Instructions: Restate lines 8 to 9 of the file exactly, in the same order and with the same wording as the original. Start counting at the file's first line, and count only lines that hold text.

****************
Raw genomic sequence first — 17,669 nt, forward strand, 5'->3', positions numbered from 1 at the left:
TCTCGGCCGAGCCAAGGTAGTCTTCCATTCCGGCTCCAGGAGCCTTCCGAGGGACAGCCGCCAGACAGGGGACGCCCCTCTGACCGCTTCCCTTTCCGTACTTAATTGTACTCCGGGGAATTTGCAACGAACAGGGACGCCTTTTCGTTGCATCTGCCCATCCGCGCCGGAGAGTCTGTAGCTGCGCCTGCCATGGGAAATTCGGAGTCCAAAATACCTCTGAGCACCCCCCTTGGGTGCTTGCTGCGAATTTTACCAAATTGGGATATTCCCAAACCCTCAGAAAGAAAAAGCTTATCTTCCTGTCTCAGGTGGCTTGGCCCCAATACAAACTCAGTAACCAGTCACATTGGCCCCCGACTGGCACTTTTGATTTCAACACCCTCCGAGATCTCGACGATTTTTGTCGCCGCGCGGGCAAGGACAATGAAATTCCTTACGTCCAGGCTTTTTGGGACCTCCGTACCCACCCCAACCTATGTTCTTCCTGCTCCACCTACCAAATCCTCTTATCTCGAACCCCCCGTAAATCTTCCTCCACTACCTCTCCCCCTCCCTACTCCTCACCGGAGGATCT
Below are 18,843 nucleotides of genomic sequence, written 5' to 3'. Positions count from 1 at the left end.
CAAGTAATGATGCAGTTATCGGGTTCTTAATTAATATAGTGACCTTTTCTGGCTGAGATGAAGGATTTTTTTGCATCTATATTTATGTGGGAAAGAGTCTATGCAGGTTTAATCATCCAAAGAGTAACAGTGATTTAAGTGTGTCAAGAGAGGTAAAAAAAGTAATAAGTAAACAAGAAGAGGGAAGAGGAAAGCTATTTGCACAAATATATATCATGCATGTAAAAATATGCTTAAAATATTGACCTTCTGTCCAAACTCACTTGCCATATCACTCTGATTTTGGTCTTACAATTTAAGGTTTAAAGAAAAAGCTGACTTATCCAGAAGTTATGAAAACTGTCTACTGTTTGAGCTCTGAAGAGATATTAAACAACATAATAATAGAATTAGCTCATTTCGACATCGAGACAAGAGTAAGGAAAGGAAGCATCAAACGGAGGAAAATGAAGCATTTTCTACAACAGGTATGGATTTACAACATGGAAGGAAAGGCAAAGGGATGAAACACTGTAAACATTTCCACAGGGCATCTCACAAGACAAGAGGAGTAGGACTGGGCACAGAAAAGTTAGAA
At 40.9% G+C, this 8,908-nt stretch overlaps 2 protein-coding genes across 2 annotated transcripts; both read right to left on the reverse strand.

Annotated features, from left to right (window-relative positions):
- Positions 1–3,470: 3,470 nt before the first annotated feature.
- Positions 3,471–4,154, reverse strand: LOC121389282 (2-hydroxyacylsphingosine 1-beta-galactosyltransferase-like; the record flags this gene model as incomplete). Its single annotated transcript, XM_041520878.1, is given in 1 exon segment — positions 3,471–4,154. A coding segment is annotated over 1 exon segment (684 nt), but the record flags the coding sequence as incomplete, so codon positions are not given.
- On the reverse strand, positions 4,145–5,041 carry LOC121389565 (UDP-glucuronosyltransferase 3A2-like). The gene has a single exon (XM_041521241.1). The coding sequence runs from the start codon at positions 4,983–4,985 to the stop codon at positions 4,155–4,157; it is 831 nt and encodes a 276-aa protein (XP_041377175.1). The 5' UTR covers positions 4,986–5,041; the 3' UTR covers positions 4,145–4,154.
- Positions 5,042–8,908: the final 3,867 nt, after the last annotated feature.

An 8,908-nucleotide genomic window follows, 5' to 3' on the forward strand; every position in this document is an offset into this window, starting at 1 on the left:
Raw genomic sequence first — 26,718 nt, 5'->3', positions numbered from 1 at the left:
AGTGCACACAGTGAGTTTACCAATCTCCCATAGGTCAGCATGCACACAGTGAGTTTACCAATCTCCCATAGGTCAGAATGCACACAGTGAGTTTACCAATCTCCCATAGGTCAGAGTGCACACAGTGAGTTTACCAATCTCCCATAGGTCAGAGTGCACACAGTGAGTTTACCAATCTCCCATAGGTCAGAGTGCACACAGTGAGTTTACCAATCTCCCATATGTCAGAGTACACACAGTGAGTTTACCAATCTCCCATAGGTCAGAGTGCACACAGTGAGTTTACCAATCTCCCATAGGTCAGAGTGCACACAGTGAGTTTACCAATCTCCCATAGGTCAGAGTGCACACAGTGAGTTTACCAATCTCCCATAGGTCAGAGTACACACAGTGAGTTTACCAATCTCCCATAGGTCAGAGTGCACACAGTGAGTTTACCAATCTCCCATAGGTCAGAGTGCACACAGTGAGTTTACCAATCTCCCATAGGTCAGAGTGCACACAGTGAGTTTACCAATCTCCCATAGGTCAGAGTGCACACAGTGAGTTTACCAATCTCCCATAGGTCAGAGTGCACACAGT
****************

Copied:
- Positions 3,471–4,154, reverse strand: LOC121389282 (2-hydroxyacylsphingosine 1-beta-galactosyltransferase-like; the record flags this gene model as incomplete). Its single annotated transcript, XM_041520878.1, is given in 1 exon segment — positions 3,471–4,154. A coding segment is annotated over 1 exon segment (684 nt), but the record flags the coding sequence as incomplete, so codon positions are not given.
- On the reverse strand, positions 4,145–5,041 carry LOC121389565 (UDP-glucuronosyltransferase 3A2-like). The gene has a single exon (XM_041521241.1). The coding sequence runs from the start codon at positions 4,983–4,985 to the stop codon at positions 4,155–4,157; it is 831 nt and encodes a 276-aa protein (XP_041377175.1). The 5' UTR covers positions 4,986–5,041; the 3' UTR covers positions 4,145–4,154.